R. Sungenis 3: I guess the old saying is true that one man’s treasure is another man’s trash. The treasure you see is that some of them at least think Elijah might return. The trash is that they aren’t sure Elijah will come (as Ott agrees), nor that Enoch will be with him. So again, Mark, we don’t have any solid evidence, but we do have a lot of speculation. Interpretation of prophecy is filled with it, so I’m not surprised to see it here.

Mark Cameron 2: Writing on Matthew 17:11-12 (“Elijah does come, and he is to restore all things; but I tell you that Elijah has already come, and they did not know him, but did to him whatever they pleased. So also the Son of man will suffer at their hands.”), Lapide says that Elias will: “Restore all things: that is, convert the Jews to Christ as the Messiah promised to themselves and there forefathers.”

He goes on to say that: “Falsely do the Calvinists refer all these things to the first Advent of Christ, and explain both mentions of Elias – viz., in verses 11 and 12 – to mean John the Baptist. For they think that Elias, whom Malachi predicted shall come as the precursor of Christ (Mal. 4:5), is John the Baptist, and there is no other who shall come with Enoch before Christ’s second Advent…”

R. Sungenis 2: If that is the case, Mark, then why would Ott say that such a view was erroneous?

M. Cameron 3: Ott doesn’t say this view is erroneous, just not sufficiently proven. Clearly, by 1952 in Germany, even in orthodox Catholic circles, the taste for symbolic, prophetic interpretations of Scripture had diminished. Lapide might well have accused Ott of following Calvinist error (at least in this one instance).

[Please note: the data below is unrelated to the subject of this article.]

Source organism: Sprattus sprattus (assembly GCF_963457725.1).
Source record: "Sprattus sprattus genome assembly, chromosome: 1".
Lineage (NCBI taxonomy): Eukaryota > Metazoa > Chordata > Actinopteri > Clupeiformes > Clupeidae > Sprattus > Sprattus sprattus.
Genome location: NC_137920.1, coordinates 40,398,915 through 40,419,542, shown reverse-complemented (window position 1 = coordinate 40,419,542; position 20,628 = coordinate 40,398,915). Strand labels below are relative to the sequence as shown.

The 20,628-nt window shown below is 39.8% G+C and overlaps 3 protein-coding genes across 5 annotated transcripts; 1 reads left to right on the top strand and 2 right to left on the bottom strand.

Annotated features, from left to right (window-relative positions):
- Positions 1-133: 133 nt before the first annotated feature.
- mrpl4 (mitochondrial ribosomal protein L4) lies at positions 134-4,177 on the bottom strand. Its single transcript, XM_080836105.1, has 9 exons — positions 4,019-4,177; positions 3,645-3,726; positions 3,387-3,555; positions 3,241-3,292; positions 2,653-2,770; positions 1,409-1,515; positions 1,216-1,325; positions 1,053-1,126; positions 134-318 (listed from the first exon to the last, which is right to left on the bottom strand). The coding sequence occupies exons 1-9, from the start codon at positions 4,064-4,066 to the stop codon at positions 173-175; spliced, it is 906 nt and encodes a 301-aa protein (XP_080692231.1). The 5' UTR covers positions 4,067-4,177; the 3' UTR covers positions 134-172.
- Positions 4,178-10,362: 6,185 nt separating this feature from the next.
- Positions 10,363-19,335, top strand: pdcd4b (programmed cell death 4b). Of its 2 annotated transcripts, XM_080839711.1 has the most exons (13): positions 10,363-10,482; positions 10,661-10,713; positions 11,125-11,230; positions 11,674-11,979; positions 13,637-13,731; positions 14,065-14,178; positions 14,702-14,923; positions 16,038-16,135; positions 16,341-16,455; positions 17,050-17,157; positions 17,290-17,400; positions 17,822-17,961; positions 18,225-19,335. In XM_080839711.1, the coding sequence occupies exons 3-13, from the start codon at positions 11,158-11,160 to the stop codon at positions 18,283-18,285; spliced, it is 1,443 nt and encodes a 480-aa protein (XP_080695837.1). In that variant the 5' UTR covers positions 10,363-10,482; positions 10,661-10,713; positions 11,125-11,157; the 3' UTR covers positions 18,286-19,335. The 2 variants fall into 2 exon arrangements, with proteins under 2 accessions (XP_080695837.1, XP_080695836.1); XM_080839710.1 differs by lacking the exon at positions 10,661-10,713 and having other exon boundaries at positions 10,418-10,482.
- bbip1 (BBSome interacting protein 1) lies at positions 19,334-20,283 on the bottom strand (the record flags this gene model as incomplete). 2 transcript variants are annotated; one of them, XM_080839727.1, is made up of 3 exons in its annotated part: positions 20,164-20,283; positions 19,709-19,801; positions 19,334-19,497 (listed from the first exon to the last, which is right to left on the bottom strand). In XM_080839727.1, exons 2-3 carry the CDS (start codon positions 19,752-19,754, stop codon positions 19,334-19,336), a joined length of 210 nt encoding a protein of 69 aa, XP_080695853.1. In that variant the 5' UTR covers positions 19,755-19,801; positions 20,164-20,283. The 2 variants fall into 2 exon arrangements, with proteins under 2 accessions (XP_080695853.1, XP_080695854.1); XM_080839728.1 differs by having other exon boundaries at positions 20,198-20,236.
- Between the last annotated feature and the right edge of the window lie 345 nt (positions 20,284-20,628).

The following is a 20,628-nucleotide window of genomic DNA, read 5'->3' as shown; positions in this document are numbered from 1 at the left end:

R. Sungenis 3: No, he does not say “sufficiently proven,” rather, “without sufficient foundation,” which means that those who propose it have little basis for doing so, and I agree, for the same reasons Ott lists.

Mark Cameron 2: Writing on Matthew 23:37-39 (“O Jerusalem, Jerusalem, killing the prophets and stoning those who are sent to you! How often would I have gathered your children together as a hen gathers her brood under her wings, and you would not! Behold, your house is forsaken and desolate. For I tell you, you will not see me again, until you say, ‘Blessed is he who comes in the name of the Lord.’”), Lapide writes:

“It is possible that this passage may be understood of the Jews, who about the end of the world shall be converted to Christ by the preaching of Elias, and who, when He shall presently come to judgment, will acknowledge Him to be the Messiah, the Blessed of the Lord.”

R. Sungenis 2: Mark, did you catch the words “It is possible” in the first part of his sentence? Obviously, Lapide is not offering this as the definitive interpretation for the Church. He is smart enough to know that all this is quite speculative, since there is very little information to go on. And since he, as you already admitted, equivocates between a literal and spiritual interpretation, he certainly isn’t the definitive witness you are looking for. And again, notice that he leaves out Enoch. I think this lack of conviction is even more significant in the case of Lapide, since of all the medievals, he would be the one person who would know what the patristic and medieval consensus was, since he catalogued most of it.